The association between continuous variable was calculated by Pearson correlation method. Differences between groups were estimated using unpaired Student’s t tests, one-way ANOVA, or chi-square tests. The tumor mutational burden (TMB) was calculated using maftools R package. The Kaplan–Meier survival curve and log-rank test were applied using the survminer R package to estimate the distribution of patient overall survival. The hub genes of immune-related genes were identified using WGCNA R package. All figures and statistical analysis were performed based on R language using R software (version 3.6.2). The two-sided p value < 0.05 was considered statistically significant.
Identification of potential antigens for LGG and GBM
Tumor antigens are protein or other intracellular molecular expressed on the surface of tumor cells. In order to identified the specified tumor antigens for LGG and GBM, firstly, we explored differentially expressed genes (DEGs) across LGG/GBM and normal brain in CGGA and TCGA datasets (logFC > 1, P < 0.05), respectively. There were 3030 upregulated genes in TCGA LGG patients, 773 upregulated genes in CGGA LGG patients, 4839 upregulated genes in TCGA GBM patients and 1784 upregulated genes in CGGA GBM patients. Subsequently, the copy number aberrated and mutated genes that might encode tumor antigens in LGG and GBM were screened to identify potential tumor antigens (Fig. 1A). GBM patients in TCGA harbored 6817 mutated genes and 13,071 amplified genes, and those patients in CGGA harbored 9208 mutated genes and 7857 amplified genes (Fig. 1B–D). Meanwhile, there were 6693 mutated genes and 15,539 amplified genes in TCGA LGG patients, and 6447 mutated genes and 6763 amplified genes in CGGA LGG patients (Fig. 1E–G). In total, as shown in Table S1, 126 genes in TCGA LGG, 66 genes in CGGA LGG, 458 genes in TCGA GBM and 235 genes in CGGA GBM, which were intersections among three gene lists (over-expressed, mutated, amplified), were found.
Identification of tumor antigens associated with the clinical outcome of LGG and GBM
Then, the survival analysis was executed to screen prognosis-related tumor antigens. Two shared genes in LGG (PTBP1 and SLC39A1) and two shared genes in GBM (MMP9 and SLC16A3) were strongly correlated with OS in TCGA (Fig. 2) and CGGA cohorts (Figure S1). LGG patients with higher expression of PTBP1 and SLC39A1 were significantly associated with shorter overall survival, and GBM patients with lower expression of MMP9 and SLC16A3 had a longer OS. Meanwhile, the glioma patients with higher PTBP1, SLC39A1, MMP9, and SLC16A3 expression had shorter OS (p < 0.01) (Figure S2 and S3). The results indicated that tumor antigens were crucial with the malignant tumor biological behavior and four genes could serve as potential immunologic and clinical target in LGG and GBM.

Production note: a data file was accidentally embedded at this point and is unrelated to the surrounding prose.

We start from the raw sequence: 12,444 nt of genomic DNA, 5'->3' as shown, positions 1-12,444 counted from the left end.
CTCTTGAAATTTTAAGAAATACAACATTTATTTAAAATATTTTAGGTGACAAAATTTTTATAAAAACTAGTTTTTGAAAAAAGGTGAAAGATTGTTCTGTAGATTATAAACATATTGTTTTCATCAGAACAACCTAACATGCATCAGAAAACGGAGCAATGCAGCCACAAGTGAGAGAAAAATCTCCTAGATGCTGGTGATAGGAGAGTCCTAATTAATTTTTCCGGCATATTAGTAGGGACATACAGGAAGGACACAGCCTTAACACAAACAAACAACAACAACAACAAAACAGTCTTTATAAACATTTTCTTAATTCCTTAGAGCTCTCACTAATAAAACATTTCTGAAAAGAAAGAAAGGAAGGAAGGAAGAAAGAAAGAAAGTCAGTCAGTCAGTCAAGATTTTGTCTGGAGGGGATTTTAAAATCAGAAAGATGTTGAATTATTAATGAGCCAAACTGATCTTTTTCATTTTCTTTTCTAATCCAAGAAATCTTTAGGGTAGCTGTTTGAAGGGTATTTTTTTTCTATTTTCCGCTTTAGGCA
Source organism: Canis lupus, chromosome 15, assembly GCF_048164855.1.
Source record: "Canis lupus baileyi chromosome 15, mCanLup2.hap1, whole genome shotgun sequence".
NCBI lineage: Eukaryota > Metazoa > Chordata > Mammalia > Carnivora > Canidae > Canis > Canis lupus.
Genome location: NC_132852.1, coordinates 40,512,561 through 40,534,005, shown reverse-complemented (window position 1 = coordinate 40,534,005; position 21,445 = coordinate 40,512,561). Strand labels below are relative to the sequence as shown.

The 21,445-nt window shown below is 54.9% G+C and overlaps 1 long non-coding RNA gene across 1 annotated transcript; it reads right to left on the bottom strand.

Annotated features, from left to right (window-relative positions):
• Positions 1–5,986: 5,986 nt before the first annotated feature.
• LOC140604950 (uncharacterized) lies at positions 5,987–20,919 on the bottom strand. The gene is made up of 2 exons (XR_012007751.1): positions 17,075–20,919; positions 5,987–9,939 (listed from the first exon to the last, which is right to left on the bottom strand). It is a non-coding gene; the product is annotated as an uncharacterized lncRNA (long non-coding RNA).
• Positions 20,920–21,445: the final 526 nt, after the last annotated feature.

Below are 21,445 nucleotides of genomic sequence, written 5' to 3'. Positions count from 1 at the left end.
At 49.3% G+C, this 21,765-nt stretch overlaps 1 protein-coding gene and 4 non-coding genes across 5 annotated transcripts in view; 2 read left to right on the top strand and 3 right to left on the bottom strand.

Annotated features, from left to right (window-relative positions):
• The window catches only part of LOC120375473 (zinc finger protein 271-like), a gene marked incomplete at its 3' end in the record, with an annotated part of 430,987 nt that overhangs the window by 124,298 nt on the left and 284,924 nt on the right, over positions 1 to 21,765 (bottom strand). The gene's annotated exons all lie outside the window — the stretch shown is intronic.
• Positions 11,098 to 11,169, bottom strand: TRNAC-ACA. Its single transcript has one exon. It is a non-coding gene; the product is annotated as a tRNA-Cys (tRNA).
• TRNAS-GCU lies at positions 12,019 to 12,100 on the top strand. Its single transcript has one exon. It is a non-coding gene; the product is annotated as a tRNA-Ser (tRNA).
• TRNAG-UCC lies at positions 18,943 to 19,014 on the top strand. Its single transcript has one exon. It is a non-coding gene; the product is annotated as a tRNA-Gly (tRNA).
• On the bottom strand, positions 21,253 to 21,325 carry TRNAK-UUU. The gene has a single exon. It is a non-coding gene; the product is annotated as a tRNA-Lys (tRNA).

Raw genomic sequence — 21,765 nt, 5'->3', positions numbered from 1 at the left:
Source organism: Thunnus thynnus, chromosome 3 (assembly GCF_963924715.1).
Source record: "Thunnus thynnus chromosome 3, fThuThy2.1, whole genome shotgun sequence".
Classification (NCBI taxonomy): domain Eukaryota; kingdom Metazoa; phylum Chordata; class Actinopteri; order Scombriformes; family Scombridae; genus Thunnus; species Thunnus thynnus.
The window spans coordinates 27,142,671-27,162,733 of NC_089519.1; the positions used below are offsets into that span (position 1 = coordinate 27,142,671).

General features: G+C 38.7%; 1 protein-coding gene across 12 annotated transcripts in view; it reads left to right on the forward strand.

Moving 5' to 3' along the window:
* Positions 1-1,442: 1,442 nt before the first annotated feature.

The association between identified tumor antigens and antigen presenting cells
Professional antigen presenting cells, including macrophages, B cells, and dendritic cells, process antigen bound on its cell surface and present antigens to T cells . The correlation analysis was applied to reveal the relationship between APCs and tumor antigens. As shown in Fig. 3, in LGG, the mRNA expression of PTBP1 and SLC39A1 was found positively related to the abundance of macrophages (PTBP1, r = 0.32; SLC39A1: r = 0.39), and DCs (PTBP1: r = 0.24; SLC39A1: r = 0.28; P < 0.05). Meanwhile, the mRNA expression of PTBP1 and SLC39A1 was significantly negative related to tumor purity (PTBP1, r = − 0.15; SLC39A1: r = − 0.61; P < 0.05). In GBM, the mRNA expression of MMP9 and SLC16A3 was only positively related to the abundance of macrophages (PTBP1, r = 0.41; SLC16A3: r = 0.32; P < 0.05). And the mRNA expression of MMP9 and SLC16A3 was significantly negative related to tumor purity (PTBP1, r = − 0.53; SLC39A1: r = − 0.58; P < 0.05). Similar results were found in TCGA dataset (Figure S4). These discoveries suggested that macrophages performed a dominate role in recognizing and presenting tumor antigens in LGG or GBM. Moreover, the DCs also served as sensors in activating innate immune response in LGG. Taken together, the tumor antigens identified for LGG and GBM vaccine exhibited potential potency in antigen presentation and inducing potent tumor specific immunity.
Development immune subtypes of LGG and GBM
To characterize the immune state of LGG and GBM, we enrolled 1997 immune-related genes and applied cluster analysis to identify discrete groups in TCGA and CGGA datasets. In the spherical k-means clustering analysis, the ECFD curves, consensus classes, and consensus heatmap were used to identify the optimal cluster number in TCGA LGG (Fig. 4A) and GBM (Fig. 5A) cohorts, respectively. The results indicated that k = 3 was more stable for LGG immune-related clustering (LGG1-LGG3) (Fig. 4A). And the PCA analysis, conducting to estimate the immune subtypes, supported the three immune modules classification scheme (Fig. 4B, D). Similar results were found in the CGGA cohort (Figure S5). LGG patients in LGG2 and LGG3 subtypes were more likely to have a worse prognosis, and patients in LGG1 group were associated with best survival probability in TCGA and CGGA (Fig. 4C, E). Meanwhile, we uncovered that the classification of GBM patients into two immune subtypes (GBM1-GBM2) was more suitable than other classification scheme (Fig. 5A). The PCA analysis revealed that the samples in GBM1 and GBM2 dispersed in different segments clearly (Fig. 5B, D). The survival analysis found that cases in GBM1 had a significant shorter OS than patients in GBM2 subtype in TCGA and CGGA (Fig. 5C, E). Therefore, the immune module could promote the prognosis prediction for LGG and GBM.
Cellular and molecular characteristics of the immune subtypes in LGG and GBM